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About Hofstra

In Focus: Kyla McGinnis

Tell us about your background and what led you to be interested in the field of Creative Arts Therapy.

I didn’t follow a straight path to Creative Arts Therapy, but I’m glad I followed the path that I did. I’ve always loved helping people, and I’ve been pouring my heart into art since I was a young child. When I first started school at my Alma Matter (SUNY Potsdam), I had declared a major in biology, with a plan to become a physical therapist. I quickly realized that it wasn’t the correct route for me to take and promptly switched my major to studio art. I remembered my senior year of high school spending time shadowing health care professionals at the Northeast Center for Rehabilitation and Brain Injury in Lake Katrine, NY. At the center, as soon as you walk into the front doors, there are beautiful paintings and works of art on every wall, all done by the neighbors who live at the center. When I thought back and found out that it was an art therapist who made that art a possibility for those neighbors, I knew that being a creative art therapist was the career for me.

What attracted you to Hofstra University’s CAT program?

There were three things that attracted me to Hofstra’s Creative Arts Therapy program. The location of the school made a simple commute back and forth to school and home whenever I needed a little family time. Also, being on Long Island, I knew there would be many different internship opportunities within the area. When I took the time to visit, I had a gut feeling that Hofstra University was the right school for me. I always say trust your gut. I was moved by the attentiveness of the faculty and the warmness I felt during the interview process. I was actually able to speak to faculty when looking into Hofstra, and I enjoyed and appreciated that. It felt very real and genuine to me. Finally, I knew Hofstra was an accredited and amazing school and would help prepare me to get my ATR-BC and my LCAT upon graduation. I knew Hofstra would set me up for a success.

Tell us about your relevant experiences outside of the classroom. 

During my time here at Hofstra, I’ve had the opportunity to have two practicum placements and I’m beginning my first internship in the Fall. I’ve also had the opportunity to take a class in which I received hours towards my internship by working with inner city children at a sleep away camp. My first practicum experience, I was lucky to have worked with inpatient adult psychiatric patients as well as detox and rehabilitation patients at a hospital ten minutes from Hofstra. My second practicum, I worked with older adults in a physical rehabilitation that incorporates not only art therapy, but reiki, aromatherapy, guided visualization, and music therapy. I am fortunate to also being doing my first full internship there as well. In these opportunities, I have shaped and re-shaped my future. I realize now that my ultimate goal is to work with older adults. Additionally, aside from my field experience, I have the privilege of working as a graduate assistant for the director of the program.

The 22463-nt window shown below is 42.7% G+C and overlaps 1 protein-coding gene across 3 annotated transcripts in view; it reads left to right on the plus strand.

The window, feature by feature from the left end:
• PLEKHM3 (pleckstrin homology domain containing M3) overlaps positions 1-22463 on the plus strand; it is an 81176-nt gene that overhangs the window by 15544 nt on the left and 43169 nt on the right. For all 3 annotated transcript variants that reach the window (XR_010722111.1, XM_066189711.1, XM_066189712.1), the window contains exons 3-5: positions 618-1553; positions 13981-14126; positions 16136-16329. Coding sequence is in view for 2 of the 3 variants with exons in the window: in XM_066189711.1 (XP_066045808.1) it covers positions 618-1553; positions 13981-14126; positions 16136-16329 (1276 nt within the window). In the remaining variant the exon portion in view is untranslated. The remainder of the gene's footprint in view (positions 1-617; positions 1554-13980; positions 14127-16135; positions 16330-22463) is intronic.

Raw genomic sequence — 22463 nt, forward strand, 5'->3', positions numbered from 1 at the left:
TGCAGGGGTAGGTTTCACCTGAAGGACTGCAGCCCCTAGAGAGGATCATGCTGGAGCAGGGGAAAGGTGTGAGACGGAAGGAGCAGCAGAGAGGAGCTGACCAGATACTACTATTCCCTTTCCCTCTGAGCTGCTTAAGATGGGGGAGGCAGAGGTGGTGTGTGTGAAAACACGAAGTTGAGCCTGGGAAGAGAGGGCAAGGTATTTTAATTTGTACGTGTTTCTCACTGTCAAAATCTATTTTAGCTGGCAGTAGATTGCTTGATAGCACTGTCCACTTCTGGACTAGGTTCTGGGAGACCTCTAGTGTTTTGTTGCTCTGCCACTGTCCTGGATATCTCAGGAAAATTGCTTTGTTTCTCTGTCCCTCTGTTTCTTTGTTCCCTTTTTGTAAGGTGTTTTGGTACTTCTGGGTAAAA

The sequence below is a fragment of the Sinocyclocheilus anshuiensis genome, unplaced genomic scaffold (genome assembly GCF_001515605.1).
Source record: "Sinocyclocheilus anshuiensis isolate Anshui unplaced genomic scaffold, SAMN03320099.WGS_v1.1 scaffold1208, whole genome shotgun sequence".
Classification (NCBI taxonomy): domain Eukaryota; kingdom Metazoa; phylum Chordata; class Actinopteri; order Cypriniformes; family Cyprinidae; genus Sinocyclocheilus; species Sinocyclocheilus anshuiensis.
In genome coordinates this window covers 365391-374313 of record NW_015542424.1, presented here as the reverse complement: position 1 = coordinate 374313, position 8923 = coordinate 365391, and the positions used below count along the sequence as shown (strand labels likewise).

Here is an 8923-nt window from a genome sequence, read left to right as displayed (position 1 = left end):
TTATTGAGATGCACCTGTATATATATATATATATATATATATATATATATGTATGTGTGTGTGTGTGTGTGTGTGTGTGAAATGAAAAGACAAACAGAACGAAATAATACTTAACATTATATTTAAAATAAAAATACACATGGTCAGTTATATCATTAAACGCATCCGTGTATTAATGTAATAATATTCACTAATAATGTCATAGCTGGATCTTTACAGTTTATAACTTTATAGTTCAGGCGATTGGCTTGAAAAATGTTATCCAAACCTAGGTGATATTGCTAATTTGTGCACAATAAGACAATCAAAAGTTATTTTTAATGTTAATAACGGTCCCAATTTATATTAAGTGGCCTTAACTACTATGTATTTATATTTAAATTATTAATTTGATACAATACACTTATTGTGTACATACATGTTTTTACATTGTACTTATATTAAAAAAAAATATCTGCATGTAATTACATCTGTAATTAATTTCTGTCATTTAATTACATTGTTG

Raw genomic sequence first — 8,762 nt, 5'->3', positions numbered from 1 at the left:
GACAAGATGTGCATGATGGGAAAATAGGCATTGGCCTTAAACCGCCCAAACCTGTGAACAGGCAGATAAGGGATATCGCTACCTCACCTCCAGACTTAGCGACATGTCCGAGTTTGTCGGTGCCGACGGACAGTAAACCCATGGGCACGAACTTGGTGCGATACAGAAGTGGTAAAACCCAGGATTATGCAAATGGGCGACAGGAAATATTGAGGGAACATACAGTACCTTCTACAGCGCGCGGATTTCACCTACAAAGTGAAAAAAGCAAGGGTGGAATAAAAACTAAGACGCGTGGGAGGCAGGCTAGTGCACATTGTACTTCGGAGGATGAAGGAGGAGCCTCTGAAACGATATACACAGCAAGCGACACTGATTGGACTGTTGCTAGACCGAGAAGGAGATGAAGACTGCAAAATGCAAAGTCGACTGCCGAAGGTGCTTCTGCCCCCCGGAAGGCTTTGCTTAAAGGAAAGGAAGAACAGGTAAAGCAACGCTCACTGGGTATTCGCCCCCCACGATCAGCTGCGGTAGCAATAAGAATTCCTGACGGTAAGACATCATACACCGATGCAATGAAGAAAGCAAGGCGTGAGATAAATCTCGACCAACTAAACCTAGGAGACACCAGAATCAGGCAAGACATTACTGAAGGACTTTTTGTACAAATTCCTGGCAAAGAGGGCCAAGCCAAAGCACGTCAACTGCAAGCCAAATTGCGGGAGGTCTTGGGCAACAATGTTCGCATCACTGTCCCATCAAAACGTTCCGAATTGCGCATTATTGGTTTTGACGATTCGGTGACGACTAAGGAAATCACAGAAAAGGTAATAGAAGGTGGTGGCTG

Describe your experience and the benefits of being a Graduate Assistant for the CAT program.

My experience working as Dr. Bloomgarden’s graduate assistant has been amazing. I’ve been able to work at open houses, meeting new prospective students who are interested in the program. I find my job to be very humbling and rewarding. I see how much love and hard work goes into making and keeping the Creative Arts Therapy program up to its high standards. I know that my future is secure because I see the ‘behind-the-scenes’ view of the amazing faculty at Hofstra University who deeply care about each and every student in the program.

Describe your experience working and studying with faculty in the Department of Counseling and Mental Health Professions.

When I say that the faculty is amazing, I truly mean it. Art Therapists in general have a way about them that’s very unique. Hofstra’s professors are no exception. My professors are kind, intelligent, warm, charismatic, and full of life. I look up to them as mentors. I know that if I have a problem they will be there to help me. Each one of my professors is so different and yet so good at what they do. They incorporate lectures, experientials, real life experiences and stories, and encourage conversation in the classroom. This is a faculty that truly cares about each and every student in the program and it shows.

What is your advice for prospective students looking for a degree in CAT?

If a prospective student thinks that art therapy is their calling, I encourage them to reach out to any art therapists they can find. Send local art therapists emails, ask them about how they got to be where they are, get to know a bit about what school was like for them, and ask them if they have any advice. Art Therapists in general like to help people, so take advantage of that character trait! It will help to learn about the field before even getting into it. I also advise people to keep an open mind when thinking about the clientele they are interested in. I went into this program absolutely convinced I wanted to work with a particular population of people, and now that has changed!  It’s okay to have an idea of what you might be interested in, but keep your options open and you might find you have many passions within the field.

Kyla McGinnis

M.A. in Creative Arts Therapy ‘16
Hurley, NY